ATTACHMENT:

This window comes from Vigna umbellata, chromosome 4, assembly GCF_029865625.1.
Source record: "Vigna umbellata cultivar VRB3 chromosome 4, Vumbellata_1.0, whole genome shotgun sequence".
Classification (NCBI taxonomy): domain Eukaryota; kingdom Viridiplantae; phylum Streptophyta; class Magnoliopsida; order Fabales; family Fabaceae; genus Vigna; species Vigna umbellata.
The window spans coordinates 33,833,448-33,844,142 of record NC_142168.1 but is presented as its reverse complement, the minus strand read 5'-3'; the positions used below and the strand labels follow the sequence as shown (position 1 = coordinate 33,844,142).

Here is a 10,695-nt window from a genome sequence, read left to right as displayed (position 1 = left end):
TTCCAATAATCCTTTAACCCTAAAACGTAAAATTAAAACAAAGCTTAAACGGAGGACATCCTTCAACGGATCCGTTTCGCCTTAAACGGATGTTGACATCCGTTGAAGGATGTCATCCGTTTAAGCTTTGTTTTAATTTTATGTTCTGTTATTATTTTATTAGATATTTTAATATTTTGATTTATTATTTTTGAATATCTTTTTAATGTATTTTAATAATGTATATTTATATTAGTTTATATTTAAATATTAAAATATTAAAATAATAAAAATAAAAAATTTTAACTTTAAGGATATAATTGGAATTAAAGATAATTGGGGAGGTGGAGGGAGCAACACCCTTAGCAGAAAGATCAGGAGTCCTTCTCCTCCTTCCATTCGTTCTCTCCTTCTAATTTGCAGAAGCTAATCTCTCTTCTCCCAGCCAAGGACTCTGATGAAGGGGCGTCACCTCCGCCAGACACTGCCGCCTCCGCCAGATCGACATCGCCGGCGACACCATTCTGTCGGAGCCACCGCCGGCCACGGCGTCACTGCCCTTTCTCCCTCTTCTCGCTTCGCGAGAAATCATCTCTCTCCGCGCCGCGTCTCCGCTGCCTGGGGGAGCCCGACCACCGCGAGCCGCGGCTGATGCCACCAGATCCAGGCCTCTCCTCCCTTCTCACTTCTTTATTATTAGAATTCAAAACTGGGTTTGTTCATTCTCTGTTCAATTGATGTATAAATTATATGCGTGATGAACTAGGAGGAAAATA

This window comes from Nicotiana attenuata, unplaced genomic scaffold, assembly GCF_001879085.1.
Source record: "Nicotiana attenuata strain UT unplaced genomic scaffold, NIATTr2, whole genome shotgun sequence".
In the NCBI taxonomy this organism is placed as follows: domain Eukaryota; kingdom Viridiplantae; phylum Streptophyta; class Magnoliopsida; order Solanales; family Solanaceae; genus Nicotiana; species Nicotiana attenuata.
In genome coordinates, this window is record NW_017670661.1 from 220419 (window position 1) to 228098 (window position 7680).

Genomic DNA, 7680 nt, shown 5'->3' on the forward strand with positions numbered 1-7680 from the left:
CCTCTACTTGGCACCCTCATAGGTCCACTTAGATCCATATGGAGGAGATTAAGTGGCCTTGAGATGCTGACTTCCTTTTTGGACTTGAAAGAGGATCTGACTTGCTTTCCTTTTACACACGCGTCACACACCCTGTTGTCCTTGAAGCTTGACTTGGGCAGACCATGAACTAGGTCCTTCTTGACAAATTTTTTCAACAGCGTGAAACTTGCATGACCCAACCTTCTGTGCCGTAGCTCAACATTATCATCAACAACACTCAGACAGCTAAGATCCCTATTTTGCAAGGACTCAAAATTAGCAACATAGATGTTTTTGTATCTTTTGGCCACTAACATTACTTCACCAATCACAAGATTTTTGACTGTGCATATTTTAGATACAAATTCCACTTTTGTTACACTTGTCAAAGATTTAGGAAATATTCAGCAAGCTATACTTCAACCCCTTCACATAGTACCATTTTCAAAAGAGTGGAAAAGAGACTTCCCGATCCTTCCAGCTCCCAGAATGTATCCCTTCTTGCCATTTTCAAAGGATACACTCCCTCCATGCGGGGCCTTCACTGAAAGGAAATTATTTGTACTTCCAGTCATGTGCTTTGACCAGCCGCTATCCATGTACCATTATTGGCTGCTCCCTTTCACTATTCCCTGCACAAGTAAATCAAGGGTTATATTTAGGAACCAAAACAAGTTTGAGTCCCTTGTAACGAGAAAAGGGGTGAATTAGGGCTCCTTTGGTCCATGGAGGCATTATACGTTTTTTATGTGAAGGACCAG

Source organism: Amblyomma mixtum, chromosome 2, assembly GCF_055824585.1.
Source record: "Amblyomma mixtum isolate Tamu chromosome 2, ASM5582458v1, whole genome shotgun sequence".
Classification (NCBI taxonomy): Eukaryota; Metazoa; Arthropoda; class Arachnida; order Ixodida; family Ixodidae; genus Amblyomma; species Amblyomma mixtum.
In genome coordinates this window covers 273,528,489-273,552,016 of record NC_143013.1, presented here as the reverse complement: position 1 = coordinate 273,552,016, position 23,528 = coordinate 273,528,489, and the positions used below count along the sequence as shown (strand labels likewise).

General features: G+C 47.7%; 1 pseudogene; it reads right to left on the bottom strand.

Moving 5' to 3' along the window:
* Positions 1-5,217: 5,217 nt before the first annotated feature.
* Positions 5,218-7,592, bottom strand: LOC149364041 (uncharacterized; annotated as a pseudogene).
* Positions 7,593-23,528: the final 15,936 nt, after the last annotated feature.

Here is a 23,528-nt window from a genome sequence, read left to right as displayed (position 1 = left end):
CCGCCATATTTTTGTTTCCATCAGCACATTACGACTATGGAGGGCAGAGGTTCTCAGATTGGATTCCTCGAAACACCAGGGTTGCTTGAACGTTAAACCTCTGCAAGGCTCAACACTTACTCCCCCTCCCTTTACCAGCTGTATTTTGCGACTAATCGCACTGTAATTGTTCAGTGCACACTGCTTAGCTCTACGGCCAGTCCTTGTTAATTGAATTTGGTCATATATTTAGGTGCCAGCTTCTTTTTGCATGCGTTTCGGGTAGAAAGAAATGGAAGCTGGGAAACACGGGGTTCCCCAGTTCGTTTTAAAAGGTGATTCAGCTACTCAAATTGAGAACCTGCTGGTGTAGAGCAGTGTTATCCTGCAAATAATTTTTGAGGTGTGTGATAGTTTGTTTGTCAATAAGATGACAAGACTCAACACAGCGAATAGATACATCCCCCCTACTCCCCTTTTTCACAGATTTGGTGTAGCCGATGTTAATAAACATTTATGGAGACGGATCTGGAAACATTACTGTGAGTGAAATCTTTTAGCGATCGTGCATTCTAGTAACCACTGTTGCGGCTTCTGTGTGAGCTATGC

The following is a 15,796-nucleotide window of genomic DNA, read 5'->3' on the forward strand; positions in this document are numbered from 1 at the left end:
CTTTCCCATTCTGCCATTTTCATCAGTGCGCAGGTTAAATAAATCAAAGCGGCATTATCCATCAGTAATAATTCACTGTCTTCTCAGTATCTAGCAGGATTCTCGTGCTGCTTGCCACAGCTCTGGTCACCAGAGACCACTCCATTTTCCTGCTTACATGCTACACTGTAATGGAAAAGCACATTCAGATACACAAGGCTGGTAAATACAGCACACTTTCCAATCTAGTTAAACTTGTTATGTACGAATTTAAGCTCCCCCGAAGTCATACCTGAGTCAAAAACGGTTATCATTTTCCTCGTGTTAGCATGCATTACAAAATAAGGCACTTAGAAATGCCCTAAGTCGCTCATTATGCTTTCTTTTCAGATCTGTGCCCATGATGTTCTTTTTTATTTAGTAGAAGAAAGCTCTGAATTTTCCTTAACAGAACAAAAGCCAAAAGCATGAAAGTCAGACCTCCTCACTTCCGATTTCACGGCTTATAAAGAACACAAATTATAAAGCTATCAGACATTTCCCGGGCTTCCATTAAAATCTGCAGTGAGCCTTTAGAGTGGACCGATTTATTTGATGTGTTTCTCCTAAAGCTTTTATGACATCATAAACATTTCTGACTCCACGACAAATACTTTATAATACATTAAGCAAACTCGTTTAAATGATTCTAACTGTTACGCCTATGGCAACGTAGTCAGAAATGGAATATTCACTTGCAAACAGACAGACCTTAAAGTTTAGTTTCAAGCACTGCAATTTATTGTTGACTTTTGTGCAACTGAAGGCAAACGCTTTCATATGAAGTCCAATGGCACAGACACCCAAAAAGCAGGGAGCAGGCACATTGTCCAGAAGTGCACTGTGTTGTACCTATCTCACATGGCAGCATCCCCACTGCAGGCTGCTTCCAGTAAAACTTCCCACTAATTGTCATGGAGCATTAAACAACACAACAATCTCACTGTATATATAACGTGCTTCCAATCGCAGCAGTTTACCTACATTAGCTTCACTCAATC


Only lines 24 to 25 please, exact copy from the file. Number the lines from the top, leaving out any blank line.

The following is a 15,796-nucleotide window of genomic DNA, read 5'->3' on the forward strand; positions in this document are numbered from 1 at the left end:
CTTTCCCATTCTGCCATTTTCATCAGTGCGCAGGTTAAATAAATCAAAGCGGCATTATCCATCAGTAATAATTCACTGTCTTCTCAGTATCTAGCAGGATTCTCGTGCTGCTTGCCACAGCTCTGGTCACCAGAGACCACTCCATTTTCCTGCTTACATGCTACACTGTAATGGAAAAGCACATTCAGATACACAAGGCTGGTAAATACAGCACACTTTCCAATCTAGTTAAACTTGTTATGTACGAATTTAAGCTCCCCCGAAGTCATACCTGAGTCAAAAACGGTTATCATTTTCCTCGTGTTAGCATGCATTACAAAATAAGGCACTTAGAAATGCCCTAAGTCGCTCATTATGCTTTCTTTTCAGATCTGTGCCCATGATGTTCTTTTTTATTTAGTAGAAGAAAGCTCTGAATTTTCCTTAACAGAACAAAAGCCAAAAGCATGAAAGTCAGACCTCCTCACTTCCGATTTCACGGCTTATAAAGAACACAAATTATAAAGCTATCAGACATTTCCCGGGCTTCCATTAAAATCTGCAGTGAGCCTTTAGAGTGGACCGATTTATTTGATGTGTTTCTCCTAAAGCTTTTATGACATCATAAACATTTCTGACTCCACGACAAATACTTTATAATACATTAAGCAAACTCGTTTAAATGATTCTAACTGTTACGCCTATGGCAACGTAGTCAGAAATGGAATATTCACTTGCAAACAGACAGACCTTAAAGTTTAGTTTCAAGCACTGCAATTTATTGTTGACTTTTGTGCAACTGAAGGCAAACGCTTTCATATGAAGTCCAATGGCACAGACACCCAAAAAGCAGGGAGCAGGCACATTGTCCAGAAGTGCACTGTGTTGTACCTATCTCACATGGCAGCATCCCCACTGCAGGCTGCTTCCAGTAAAACTTCCCACTAATTGTCATGGAGCATTAAACAACACAACAATCTCACTGTATATATAACGTGCTTCCAATCGCAGCAGTTTACCTACATTAGCTTCACTCAATC